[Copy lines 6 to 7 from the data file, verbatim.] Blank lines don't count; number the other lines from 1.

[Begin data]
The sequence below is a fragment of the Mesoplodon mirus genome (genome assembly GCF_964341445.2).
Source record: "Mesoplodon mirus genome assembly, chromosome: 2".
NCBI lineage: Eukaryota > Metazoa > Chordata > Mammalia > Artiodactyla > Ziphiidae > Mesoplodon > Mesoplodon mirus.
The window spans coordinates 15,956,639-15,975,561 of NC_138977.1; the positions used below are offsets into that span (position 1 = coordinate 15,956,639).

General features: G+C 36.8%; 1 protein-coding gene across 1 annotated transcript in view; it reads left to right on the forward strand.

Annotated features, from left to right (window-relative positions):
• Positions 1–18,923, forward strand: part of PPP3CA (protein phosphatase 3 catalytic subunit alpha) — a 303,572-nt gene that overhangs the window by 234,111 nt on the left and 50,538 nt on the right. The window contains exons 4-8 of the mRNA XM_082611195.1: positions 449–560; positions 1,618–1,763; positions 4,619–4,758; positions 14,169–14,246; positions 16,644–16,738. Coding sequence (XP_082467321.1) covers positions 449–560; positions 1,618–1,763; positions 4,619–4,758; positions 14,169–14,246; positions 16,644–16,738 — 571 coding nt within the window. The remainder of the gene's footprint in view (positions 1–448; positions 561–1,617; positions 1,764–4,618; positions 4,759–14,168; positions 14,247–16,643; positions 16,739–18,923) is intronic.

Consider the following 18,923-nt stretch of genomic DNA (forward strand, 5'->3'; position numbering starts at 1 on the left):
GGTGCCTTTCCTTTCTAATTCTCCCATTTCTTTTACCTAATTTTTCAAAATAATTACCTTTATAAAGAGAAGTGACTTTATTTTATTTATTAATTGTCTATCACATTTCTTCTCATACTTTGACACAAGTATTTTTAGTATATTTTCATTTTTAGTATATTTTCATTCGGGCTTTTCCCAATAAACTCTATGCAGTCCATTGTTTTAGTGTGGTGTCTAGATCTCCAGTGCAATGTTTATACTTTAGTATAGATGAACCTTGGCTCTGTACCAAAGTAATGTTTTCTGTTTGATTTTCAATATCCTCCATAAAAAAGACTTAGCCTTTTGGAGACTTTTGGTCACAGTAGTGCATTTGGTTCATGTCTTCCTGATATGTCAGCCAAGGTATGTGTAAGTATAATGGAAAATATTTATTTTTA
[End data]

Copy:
Annotated features, from left to right (window-relative positions):
• Positions 1–18,923, forward strand: part of PPP3CA (protein phosphatase 3 catalytic subunit alpha) — a 303,572-nt gene that overhangs the window by 234,111 nt on the left and 50,538 nt on the right. The window contains exons 4-8 of the mRNA XM_082611195.1: positions 449–560; positions 1,618–1,763; positions 4,619–4,758; positions 14,169–14,246; positions 16,644–16,738. Coding sequence (XP_082467321.1) covers positions 449–560; positions 1,618–1,763; positions 4,619–4,758; positions 14,169–14,246; positions 16,644–16,738 — 571 coding nt within the window. The remainder of the gene's footprint in view (positions 1–448; positions 561–1,617; positions 1,764–4,618; positions 4,759–14,168; positions 14,247–16,643; positions 16,739–18,923) is intronic.